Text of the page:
Mon, 15 Aug 2022

Moscow fired back after the US and its allies brought up the Ukraine conflict at the G20 health meeting

Russia has asked other members of the G20 to keep politics out of a global meeting on health issues, after envoys from the US and several of its allies brought up the conflict in Ukraine at the session in Indonesia on Monday. 

American, British, Australian and Canadian officials had used the meeting of G20 health ministries in Yogyakarta to accuse Russia of bombing hospitals in Ukraine.

"Far from promoting global health, Russia has disrupted health services, destroyed health facilities, and continues to strike buildings where innocent civilians including children are sheltering," claimed Andrea Palm, US deputy secretary of Health and Human Services, accusing Moscow of being "directly at odds with the goals of G20 healthcare and our goal of promoting global health." 

"We are asking our colleagues not to politicize [the] G20 health platform and stay within our mandate and discuss healthcare," Russian health ministry representative Oleg Salagay responded.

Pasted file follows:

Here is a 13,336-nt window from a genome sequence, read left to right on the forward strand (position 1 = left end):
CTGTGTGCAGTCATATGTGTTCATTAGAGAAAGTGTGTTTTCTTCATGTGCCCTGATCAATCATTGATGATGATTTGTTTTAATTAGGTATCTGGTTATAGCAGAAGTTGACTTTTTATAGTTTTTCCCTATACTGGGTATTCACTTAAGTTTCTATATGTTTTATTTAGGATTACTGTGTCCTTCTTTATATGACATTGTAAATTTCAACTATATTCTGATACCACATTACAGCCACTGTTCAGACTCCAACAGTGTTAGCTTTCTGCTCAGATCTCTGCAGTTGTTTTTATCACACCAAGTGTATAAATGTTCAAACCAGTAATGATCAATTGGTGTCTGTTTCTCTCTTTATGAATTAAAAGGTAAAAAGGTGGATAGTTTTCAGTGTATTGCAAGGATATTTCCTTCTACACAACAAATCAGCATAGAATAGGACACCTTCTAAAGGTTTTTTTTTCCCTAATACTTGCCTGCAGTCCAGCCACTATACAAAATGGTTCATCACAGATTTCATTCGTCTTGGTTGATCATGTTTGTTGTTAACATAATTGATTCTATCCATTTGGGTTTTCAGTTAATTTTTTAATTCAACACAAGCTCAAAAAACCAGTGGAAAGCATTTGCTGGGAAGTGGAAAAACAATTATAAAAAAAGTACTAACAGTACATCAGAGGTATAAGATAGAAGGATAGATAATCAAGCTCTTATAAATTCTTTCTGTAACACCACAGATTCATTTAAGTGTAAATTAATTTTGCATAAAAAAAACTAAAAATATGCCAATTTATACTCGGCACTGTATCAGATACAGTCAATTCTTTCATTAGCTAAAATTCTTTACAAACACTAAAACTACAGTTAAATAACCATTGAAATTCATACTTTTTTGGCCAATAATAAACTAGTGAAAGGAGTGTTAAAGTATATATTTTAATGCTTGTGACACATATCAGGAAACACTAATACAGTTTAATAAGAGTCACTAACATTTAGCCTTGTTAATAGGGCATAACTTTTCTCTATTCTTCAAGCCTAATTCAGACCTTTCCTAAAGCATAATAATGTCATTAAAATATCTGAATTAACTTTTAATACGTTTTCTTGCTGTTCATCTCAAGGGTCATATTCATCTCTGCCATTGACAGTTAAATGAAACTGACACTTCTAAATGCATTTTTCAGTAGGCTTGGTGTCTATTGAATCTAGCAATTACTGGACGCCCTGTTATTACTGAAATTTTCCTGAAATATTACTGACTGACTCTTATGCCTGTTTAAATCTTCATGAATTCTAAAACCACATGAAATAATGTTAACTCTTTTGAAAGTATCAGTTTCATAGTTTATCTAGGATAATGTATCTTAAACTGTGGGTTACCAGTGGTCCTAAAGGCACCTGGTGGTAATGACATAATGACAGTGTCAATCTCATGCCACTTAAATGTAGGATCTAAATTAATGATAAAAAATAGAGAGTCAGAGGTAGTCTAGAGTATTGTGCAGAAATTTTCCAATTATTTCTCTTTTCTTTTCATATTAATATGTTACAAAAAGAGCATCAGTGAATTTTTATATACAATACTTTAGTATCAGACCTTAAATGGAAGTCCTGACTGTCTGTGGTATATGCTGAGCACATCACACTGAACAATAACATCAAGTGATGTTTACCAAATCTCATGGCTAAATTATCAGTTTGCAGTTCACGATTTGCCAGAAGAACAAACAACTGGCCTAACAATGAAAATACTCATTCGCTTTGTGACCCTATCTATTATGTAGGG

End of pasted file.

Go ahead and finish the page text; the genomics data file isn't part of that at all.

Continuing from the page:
Moscow has repeatedly denied Ukrainian and Western accusations that it was targeting hospitals, providing evidence that Kiev's armed forces were using civilians as human shields and deliberately shelling hospitals and civilian objects in Donbass.

Salagay also criticized the plan to set up a slush fund for pandemic preparedness, saying it amounted to duplicating and weakening the role of the World Health Organization (WHO).

"The creation of the so-called Financial Intermediary Fund carries certain risks," the official said. "It is important to prevent duplication of existing international institutions and fragmentation of financial resources, as well as the weakening of the coordinating role of the WHO."

On Tuesday, Indonesian Health Minister Budi Gunadi Sadikin announced the establishment of the $1.2 billion fund, drawn primarily from the US, EU, Germany, Singapore, Indonesia and private companies. The funds are intended to go to poor countries so they can buy vaccines, tests, medications and other materials necessary to deal with Covid-19 and future pandemics.

The health meeting was held in advance of the main G20 summit, scheduled for October 2022. The group is made up of Argentina, Australia, Brazil, Canada, China, Germany, France, India, Indonesia, Italy, Japan, Mexico, Russia, Saudi Arabia, South Africa, South Korea, Turkey, the UK, the US, as well as the EU.

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